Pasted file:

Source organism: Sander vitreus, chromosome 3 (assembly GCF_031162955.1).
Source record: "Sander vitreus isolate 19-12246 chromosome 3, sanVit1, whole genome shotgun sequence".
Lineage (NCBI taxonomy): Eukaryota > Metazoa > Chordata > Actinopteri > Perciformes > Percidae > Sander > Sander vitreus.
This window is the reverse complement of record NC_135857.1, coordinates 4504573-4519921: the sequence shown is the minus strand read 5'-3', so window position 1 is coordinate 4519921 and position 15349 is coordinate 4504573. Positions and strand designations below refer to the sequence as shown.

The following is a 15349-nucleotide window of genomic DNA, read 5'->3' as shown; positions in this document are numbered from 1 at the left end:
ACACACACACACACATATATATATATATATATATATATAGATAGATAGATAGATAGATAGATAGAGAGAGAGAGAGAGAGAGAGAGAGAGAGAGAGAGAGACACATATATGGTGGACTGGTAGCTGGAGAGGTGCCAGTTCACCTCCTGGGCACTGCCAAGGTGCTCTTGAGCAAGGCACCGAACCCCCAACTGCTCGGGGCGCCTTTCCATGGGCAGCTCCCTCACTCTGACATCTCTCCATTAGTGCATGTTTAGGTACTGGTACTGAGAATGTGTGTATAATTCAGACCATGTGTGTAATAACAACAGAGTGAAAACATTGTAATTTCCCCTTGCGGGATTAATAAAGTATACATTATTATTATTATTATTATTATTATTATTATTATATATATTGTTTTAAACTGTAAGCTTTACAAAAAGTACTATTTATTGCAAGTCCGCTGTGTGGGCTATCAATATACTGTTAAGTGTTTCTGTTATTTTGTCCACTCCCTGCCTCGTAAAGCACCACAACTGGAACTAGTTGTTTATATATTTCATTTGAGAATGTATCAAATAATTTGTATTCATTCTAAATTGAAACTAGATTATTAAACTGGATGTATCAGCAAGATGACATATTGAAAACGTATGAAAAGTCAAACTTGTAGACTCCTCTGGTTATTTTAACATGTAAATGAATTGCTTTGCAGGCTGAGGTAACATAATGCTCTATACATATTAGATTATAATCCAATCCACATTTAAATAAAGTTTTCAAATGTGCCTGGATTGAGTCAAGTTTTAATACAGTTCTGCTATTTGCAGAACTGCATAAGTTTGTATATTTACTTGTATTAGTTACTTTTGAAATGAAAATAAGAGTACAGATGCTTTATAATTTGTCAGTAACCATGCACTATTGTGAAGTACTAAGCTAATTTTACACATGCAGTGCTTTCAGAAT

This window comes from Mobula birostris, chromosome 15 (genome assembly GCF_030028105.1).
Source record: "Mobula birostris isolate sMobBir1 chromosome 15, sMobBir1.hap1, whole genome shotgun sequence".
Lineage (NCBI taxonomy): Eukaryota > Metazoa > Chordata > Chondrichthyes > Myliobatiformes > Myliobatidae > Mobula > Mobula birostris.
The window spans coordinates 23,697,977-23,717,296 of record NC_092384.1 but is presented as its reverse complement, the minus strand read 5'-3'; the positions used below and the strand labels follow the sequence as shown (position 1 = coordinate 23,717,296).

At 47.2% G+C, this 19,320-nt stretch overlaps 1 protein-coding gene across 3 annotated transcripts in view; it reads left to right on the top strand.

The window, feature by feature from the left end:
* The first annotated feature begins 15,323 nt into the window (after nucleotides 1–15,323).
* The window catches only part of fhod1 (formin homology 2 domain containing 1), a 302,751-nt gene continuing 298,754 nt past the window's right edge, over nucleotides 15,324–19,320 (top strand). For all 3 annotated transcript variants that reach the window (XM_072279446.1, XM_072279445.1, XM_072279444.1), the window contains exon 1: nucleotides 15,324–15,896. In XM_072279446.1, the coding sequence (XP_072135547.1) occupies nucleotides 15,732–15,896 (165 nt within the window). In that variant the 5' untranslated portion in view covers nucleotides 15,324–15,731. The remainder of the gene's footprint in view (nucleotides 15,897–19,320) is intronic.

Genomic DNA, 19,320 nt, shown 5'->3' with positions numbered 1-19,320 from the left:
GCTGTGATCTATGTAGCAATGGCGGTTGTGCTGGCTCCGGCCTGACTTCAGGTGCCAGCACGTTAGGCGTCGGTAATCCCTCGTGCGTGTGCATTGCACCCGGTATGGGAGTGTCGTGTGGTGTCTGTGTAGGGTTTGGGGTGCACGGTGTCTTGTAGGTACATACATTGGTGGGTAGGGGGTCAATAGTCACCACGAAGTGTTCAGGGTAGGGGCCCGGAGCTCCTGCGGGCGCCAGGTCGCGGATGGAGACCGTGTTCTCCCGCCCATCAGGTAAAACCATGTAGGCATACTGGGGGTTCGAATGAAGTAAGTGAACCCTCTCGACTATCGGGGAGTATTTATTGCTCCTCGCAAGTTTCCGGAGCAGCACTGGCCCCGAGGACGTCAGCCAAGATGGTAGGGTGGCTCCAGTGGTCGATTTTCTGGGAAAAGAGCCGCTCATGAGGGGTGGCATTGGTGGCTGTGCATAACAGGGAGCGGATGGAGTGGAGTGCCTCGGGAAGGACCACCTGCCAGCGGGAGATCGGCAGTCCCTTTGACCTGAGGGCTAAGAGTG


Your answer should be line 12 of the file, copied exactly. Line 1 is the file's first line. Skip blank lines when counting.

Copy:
The window, feature by feature from the left end: